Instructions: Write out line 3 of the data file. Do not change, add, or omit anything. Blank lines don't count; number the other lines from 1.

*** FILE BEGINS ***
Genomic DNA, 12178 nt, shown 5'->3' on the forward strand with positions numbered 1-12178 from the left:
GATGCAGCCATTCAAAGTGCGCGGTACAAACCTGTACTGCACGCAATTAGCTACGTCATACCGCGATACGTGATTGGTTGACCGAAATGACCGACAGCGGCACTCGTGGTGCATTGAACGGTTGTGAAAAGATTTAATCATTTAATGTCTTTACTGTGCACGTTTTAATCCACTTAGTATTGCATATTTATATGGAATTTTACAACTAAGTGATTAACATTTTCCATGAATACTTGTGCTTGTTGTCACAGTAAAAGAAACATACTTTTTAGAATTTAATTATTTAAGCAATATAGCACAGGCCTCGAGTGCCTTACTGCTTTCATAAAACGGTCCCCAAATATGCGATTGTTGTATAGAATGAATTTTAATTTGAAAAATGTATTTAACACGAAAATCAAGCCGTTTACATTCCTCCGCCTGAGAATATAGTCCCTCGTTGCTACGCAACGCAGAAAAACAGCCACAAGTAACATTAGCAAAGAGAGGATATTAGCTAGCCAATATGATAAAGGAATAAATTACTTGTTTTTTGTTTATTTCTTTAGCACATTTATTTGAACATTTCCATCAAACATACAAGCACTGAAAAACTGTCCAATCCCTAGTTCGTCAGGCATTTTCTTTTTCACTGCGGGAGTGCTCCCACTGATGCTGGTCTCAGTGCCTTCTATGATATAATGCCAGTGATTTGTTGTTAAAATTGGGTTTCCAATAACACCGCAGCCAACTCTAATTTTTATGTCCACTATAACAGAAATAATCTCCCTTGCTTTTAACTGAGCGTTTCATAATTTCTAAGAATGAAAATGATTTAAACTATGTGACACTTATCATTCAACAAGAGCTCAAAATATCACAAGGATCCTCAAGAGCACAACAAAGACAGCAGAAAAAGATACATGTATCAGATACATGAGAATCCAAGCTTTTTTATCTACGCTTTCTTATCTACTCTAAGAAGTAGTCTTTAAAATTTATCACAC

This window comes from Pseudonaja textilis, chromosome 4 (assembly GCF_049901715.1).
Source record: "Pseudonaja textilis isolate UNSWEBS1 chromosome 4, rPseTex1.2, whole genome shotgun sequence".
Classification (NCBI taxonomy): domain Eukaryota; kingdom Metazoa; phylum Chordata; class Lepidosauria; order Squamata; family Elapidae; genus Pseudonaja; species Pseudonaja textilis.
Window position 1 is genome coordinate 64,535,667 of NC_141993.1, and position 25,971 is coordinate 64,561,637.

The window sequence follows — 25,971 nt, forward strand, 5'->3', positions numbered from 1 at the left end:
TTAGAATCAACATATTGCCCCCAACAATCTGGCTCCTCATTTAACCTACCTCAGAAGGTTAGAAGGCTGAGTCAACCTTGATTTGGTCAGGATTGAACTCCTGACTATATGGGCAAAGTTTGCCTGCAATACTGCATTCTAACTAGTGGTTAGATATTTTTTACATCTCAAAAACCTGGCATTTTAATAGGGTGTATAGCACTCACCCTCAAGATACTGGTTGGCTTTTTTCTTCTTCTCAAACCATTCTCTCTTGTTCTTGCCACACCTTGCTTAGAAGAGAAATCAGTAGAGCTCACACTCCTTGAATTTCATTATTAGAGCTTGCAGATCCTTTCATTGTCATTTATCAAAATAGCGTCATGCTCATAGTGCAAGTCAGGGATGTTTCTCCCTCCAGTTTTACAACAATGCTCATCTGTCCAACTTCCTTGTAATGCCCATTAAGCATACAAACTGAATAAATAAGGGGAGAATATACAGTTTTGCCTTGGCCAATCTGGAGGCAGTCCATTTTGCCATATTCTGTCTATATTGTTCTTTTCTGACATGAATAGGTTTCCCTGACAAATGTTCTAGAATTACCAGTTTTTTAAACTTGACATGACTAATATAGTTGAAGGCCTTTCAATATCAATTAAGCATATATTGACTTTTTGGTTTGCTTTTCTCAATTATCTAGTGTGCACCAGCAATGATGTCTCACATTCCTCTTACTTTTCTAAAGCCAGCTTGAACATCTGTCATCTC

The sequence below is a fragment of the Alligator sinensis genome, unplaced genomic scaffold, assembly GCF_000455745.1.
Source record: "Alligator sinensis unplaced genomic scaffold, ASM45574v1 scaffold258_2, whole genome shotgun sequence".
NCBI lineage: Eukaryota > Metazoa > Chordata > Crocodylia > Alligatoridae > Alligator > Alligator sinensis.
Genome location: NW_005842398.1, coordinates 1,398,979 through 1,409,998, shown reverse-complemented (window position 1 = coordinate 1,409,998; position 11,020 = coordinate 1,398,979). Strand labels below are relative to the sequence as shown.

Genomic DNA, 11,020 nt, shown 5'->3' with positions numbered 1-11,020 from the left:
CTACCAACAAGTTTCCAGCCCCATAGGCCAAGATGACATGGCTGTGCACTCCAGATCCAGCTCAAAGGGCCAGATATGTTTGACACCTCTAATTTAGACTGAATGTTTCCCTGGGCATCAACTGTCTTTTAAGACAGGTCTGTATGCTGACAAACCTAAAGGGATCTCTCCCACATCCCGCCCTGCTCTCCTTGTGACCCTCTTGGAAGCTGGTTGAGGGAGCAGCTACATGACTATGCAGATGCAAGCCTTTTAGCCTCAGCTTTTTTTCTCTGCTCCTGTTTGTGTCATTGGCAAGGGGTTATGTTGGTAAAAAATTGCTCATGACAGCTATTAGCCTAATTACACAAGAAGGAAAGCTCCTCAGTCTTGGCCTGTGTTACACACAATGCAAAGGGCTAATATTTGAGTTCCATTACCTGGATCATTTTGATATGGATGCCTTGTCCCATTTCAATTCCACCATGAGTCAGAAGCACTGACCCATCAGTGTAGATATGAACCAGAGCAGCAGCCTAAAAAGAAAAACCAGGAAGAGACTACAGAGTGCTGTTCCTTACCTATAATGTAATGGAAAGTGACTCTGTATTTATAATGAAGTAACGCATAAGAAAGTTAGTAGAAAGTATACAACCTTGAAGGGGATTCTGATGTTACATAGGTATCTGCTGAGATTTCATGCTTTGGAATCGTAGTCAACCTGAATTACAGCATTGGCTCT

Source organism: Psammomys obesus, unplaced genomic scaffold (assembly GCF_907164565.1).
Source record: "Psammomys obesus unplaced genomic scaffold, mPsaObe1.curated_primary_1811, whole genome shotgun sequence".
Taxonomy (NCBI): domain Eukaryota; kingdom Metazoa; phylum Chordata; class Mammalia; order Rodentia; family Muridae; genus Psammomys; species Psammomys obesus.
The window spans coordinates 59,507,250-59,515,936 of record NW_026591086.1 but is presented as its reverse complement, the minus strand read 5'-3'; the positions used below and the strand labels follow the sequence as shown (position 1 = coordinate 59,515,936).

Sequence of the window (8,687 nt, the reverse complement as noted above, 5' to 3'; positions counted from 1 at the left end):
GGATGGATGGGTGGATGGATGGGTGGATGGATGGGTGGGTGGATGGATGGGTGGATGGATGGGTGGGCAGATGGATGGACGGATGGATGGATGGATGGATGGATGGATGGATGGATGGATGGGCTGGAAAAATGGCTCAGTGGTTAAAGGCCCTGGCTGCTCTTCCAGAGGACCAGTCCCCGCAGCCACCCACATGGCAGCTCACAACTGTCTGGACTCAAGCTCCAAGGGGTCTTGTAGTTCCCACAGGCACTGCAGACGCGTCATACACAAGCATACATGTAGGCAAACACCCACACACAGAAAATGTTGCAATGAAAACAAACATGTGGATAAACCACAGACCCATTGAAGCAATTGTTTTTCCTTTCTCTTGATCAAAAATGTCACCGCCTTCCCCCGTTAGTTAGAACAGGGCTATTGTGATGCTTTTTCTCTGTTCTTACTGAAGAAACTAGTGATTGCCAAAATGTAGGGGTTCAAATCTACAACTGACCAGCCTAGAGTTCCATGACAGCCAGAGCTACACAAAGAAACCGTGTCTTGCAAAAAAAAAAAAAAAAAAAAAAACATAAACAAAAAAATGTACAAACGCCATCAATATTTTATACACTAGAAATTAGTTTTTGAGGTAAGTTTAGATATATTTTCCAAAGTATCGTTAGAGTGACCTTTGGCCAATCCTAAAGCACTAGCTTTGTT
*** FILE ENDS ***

This window comes from Pseudonaja textilis, chromosome 4 (assembly GCF_049901715.1).